Archive for Minimalist Short Fiction Starring Adrian Beltre

Minimalist Short Fiction Starring Adrian Beltre

Adrian Belltre drapes his work pants across the chairback

Adrian Beltre crested the hill in front of Rucker. He scanned the tree-line for the white throat of the buck. That, or the eyes, was what you usually saw first. Nothing moved except the leaves, which seemed to rustle themselves. There was no wind. His next step was on a mossy stone which slid underfoot. He fell on his hip. He dropped his rifle and rolled on his back. “Goddammit,” he muttered.

“You OK, old man?” grinned Rucker as he clasped his forearm to pull him up. “Better let me blaze the trail.”

After Adrian Beltre got on his feet, Rucker barged ahead. Rucker swayed when he walked, as though slow-dancing at that club up on the highway. His broad hips never tapered. He had such a wide base that falling seemed impossible. His feet, in those trail boots, looked as heavy and sturdy as flagstones.

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Minimalist Short Fiction Starring Adrian Beltre

Adrian Belltre drapes his work pants across the chairback

Adrian Beltre jammed the gear stick into park and sat in his truck until the song finished. Once it was over he sat another moment. The street lights weren’t yet flickering on, but they would soon. He grabbed his thermos from the front seat, climbed out and snapped the padlock on his toolbox in the bed of the truck. Inside, something — maybe the way his footfalls echoed too deeply on the linoleum — told him no one was there.

As he made his way into the kitchen, though, he saw the backdoor open, and through it he saw Glenda hanging wash on the line. At the table was her half-eaten salad — iceberg lettuce, sliced radishes, carrots with Wesson and sugar as the dressing. She thought losing some weight would help her find work, but she wasn’t losing weight. Or finding work.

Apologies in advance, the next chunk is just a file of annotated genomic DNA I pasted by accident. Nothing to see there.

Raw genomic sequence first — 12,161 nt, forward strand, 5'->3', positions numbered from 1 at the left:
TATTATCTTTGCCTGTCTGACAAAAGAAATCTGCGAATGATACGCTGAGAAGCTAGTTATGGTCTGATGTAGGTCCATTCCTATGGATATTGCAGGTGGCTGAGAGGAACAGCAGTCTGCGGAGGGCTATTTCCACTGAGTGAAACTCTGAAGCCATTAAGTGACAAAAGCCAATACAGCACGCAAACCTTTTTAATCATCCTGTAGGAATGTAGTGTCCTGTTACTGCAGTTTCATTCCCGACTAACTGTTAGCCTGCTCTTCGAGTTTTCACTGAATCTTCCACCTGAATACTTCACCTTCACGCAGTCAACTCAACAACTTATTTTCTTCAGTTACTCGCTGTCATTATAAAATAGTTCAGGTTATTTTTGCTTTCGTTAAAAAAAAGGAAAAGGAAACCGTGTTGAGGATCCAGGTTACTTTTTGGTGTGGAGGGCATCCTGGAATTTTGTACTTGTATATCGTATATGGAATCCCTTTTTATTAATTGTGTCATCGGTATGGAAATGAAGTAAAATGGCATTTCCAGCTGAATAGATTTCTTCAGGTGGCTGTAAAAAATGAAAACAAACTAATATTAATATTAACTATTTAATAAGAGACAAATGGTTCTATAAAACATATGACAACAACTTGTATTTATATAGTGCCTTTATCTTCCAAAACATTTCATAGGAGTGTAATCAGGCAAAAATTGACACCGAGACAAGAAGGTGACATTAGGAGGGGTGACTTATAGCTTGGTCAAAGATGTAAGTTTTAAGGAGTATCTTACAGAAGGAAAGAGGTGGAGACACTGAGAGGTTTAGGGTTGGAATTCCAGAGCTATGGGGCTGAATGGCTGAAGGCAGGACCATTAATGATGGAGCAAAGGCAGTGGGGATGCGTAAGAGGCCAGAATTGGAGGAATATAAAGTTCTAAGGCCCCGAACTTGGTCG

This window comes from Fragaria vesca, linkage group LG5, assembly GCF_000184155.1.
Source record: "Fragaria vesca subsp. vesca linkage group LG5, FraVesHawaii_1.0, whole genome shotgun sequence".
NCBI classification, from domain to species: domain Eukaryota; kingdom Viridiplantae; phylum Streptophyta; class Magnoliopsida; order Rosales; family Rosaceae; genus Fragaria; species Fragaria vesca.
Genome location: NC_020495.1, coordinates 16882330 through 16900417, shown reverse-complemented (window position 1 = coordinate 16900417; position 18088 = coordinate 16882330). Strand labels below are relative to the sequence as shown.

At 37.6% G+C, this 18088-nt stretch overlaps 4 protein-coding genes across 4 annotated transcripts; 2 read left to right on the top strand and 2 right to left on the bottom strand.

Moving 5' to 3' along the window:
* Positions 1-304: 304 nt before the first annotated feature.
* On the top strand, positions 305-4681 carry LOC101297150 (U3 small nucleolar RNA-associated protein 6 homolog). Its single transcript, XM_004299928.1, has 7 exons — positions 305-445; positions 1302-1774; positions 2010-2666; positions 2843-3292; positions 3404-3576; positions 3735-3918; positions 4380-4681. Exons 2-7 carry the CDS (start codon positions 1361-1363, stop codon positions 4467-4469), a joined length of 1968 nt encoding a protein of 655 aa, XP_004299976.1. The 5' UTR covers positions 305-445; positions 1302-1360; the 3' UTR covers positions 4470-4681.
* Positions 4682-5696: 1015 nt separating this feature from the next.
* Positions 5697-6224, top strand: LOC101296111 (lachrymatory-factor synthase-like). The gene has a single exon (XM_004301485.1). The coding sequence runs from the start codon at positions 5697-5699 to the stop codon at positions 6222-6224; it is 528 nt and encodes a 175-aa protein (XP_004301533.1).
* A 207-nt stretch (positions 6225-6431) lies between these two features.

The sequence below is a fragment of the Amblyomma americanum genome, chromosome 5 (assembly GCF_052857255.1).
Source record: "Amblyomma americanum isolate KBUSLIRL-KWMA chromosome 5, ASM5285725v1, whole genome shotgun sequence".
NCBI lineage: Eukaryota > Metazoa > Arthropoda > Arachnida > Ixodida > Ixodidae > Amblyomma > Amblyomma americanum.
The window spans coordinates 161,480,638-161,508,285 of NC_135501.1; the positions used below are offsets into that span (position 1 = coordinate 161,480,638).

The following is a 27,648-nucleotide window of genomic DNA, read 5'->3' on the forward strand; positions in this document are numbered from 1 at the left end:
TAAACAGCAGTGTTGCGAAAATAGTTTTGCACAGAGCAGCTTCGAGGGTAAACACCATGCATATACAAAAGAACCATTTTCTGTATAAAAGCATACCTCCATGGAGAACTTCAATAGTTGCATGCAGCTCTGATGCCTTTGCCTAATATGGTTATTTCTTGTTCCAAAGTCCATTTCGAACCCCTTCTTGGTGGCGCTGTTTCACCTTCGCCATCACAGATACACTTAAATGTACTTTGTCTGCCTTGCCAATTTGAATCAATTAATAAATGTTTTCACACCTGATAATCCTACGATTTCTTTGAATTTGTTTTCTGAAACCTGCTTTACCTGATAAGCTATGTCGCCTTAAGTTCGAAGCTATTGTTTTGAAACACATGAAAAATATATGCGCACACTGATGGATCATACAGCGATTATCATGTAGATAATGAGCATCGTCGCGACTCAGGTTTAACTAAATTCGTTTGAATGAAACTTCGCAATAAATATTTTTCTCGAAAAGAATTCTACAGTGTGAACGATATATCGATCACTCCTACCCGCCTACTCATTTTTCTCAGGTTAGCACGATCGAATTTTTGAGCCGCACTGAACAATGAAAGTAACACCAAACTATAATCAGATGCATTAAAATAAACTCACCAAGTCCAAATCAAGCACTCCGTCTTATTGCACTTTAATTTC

He stepped out on the back porch, and she turned to him. “Hey, she said, and turned at once back to the line.

“Work was fine,” Adrian Beltre said.


“Work,” he said. “I figured you were about to ask.”

“Oh,” Glenda said. “How was it?”

“It was fine.”

“I’m almost done,” said Glenda.

“All right.”

He eased back into the house and fished a Miller out of the crisper. The first sip grabbed his throat going down, and he coughed into his fist. He started to reach for the stack of mail on the counter but stopped. He set the beer down and pulled off his work boots and dropped them with a tough thump in the utility closet. If he didn’t put them there, she would, and then he wouldn’t be able to find them.

In the living room, he parted the curtains. A puff of dust made him start to sneeze, but then he smothered it. He watched it get darker out. Slowly? It seemed slow to happen. Or faster than it should, maybe? Earlier that day, he’d thought about the evening for some reason. Not this evening, but any of them. When it got darker did the change drift in, like fog across a field, or did it come down to them, like a rain in the middle of the night? He didn’t know why he’d thought about that today as he’d loaded totes onto a trailer bed. It wasn’t the kind of thing he usually thought about, but today he did. He told himself to watch and see how it happened when he got home that night — if he got home in time. And he had gotten home in time. So he lit a cigarette and watched the yard and the trees at the darkened edges. Was it easing in across the walk? Was it dropping in through the maples? A sprinkler hissed down the street, and the hostas next door seemed to wave to the sound. Was it night yet? Is there an instant when it goes from evening to night? If there is, was that it right there?

“Did you hear me?” Glenda said from close behind him.

He had not heard her. Adrian Beltre kept watching without quite knowing what to watch.